AI-Generated using MidJourney. Prompted and edited by: Chris Janaro

U.S. home prices declined modestly for a seventh-straight month in January, though the Federal Reserve Board’s continued rate increases despite March’s regional banking wobbles may accelerate housing price decreases to come.

Prices have fallen incrementally since the end of June last year. However, the decline was still smaller in January, according to The S&P CoreLogic Case-Shiller U.S. National Home Price report released Tuesday morning. The index fell 0.5% in January compared to the previous month, and a decrease of only 0.2% after seasonal adjustment. The 10-city composite rose 2.5% year over year, down from 4.4% in December. The 20-city composite also rose 2.5%, down from 4.6% in the previous month. 

Continuing the West Coast home price decline, the report showed that prices were lower year over year in San Francisco (-7.6%), Seattle (-5.1%), Portland, Oregon (-0.5%), and San Diego (-1.4%). The Southeast remains the U.S. home price winner having the most significant annual price gains of the 20-city composite. Miami prices were up 13.8%, Tampa prices up 10.5%, and Atlanta prices rose 8.4%. All 20 cities, however, reported lower prices in the year ending January 2023 versus the year ending December 2022.

Homebuyers looking forward to more variety and affordable sellers in the spring may get their chance, but it still hedges largely on mortgage rates that may begin to tighten again in light of recent pressure on regional banks and as a direct result of the FED’s remaining rate hikes this year. With rising interest rates slowing the market further, the outlook for this spring’s crucial selling season is optimistic if you are a buyer, as sellers may feel the pressure to lower their prices to remain attractive and affordable despite the high-interest rates.

“Financial news this month has been dominated by ructions in the commercial banking industry, as some institutions’ risk management functions proved unequal to the rising level of interest rates,” said Craig Lazzara, Managing Director at S&P DJI, in a statement on the report, adding that “Despite this, the Federal Reserve remains focused on its inflation-reduction targets, which suggest that rates may remain elevated in the near term.”

The housing market makes up roughly 18% of the U.S. economy and is particularly sensitive to the FED’s interest rate changes affecting mortgage affordability.  With Federal Reserve Chair Jerome Powel indicating that his inflation-fighting rate hikes may be reaching their end soon, the housing market could begin to price in lower rates in anticipation.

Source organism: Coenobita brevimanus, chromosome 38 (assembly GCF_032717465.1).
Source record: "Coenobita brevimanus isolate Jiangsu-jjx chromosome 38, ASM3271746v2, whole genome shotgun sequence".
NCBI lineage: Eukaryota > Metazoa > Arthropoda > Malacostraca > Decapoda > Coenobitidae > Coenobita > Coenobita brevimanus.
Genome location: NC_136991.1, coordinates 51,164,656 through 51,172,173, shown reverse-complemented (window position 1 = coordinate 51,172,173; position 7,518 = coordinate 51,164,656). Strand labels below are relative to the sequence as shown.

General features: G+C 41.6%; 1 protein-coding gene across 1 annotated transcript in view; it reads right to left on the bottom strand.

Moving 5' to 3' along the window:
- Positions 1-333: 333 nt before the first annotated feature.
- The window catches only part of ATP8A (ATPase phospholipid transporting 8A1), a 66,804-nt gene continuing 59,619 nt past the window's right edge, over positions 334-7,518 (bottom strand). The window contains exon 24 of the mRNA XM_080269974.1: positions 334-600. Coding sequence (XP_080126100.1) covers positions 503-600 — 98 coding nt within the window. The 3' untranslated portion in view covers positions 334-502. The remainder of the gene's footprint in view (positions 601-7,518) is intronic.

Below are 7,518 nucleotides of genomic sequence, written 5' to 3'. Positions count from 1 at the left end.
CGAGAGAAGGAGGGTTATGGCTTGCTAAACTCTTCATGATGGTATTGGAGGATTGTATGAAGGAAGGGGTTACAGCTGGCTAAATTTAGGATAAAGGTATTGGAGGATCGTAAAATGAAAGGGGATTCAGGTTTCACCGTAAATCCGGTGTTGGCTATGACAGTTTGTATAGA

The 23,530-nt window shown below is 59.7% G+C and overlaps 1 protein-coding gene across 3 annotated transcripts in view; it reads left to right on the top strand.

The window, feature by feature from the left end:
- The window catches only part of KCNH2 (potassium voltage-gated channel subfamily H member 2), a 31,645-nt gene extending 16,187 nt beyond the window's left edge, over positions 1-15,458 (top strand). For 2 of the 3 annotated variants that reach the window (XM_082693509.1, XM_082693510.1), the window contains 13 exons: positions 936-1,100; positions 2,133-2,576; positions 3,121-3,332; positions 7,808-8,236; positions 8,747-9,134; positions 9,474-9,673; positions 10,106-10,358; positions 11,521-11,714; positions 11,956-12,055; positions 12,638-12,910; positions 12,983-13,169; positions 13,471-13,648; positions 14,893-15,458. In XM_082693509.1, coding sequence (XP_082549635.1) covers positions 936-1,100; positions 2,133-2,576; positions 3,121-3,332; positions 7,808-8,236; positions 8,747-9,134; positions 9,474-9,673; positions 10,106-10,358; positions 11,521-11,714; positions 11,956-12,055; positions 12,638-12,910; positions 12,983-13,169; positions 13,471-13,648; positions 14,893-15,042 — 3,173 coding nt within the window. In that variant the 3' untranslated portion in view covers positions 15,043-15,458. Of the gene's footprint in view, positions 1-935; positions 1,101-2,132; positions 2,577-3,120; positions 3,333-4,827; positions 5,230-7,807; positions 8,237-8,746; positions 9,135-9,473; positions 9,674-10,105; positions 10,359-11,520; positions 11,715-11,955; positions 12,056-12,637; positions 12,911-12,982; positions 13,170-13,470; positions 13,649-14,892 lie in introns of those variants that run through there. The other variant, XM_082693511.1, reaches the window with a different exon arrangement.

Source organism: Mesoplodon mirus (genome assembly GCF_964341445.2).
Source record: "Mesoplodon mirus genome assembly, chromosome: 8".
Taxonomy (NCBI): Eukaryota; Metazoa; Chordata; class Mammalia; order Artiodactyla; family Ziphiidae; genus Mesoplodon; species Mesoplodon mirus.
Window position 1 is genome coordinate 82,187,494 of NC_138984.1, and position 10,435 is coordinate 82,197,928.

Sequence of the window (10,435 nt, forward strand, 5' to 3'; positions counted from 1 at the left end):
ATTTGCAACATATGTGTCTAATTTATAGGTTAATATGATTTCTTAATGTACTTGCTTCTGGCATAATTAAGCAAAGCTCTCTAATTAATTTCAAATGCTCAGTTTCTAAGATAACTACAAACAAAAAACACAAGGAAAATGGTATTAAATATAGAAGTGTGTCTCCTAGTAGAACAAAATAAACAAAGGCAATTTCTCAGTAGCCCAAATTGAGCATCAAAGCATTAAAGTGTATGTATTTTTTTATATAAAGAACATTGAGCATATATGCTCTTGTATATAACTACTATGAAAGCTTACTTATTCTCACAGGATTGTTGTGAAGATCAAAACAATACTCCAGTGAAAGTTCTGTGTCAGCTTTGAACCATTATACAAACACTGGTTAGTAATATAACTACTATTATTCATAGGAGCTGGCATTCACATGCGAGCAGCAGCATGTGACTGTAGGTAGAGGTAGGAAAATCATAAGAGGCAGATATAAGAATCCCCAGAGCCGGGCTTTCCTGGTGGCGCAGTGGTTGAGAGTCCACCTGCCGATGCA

Presently, mortgage rates remain on the downswing for now; the 30-year fixed mortgage rate tumbled to 6.42% from 6.6% the week prior, according to Freddie Mac. While the east coast and particularly the southeast have seen increasing home prices, those fortunate to house hunt west of the continental divide may be tempted and see value in the region’s continually declining home prices.

Even with month-over-month declines since the June housing market peak, many potential sellers are still scared to put their homes up for sale. “I have a lot of potential sellers that would put their homes on the market if they knew they could secure what they want in the next place,” says Syracuse-based Real Estate Agent Janine Lundrigan. “Because it’s so hard to purchase with any kind of home sale contingency, sellers remain hesitant.

As markets digest the FED’s remaining rate hikes in the coming months, it has the added effect of raising mortgage rates. “At the same time, you could potentially see some restrictions of credit by regional banks, which tend to be a decent source of mortgage lending. So, it could affect credit conditions, obstructing things going forward for higher-priced homes,” says Jonathan Millar, Sr. Economist, Barclays Capital. “I think we’ll see continued weakness in the housing market in pretty much any scenario. The question is whether it accelerates or things continue along the same lines that they have been.”

Comments are closed.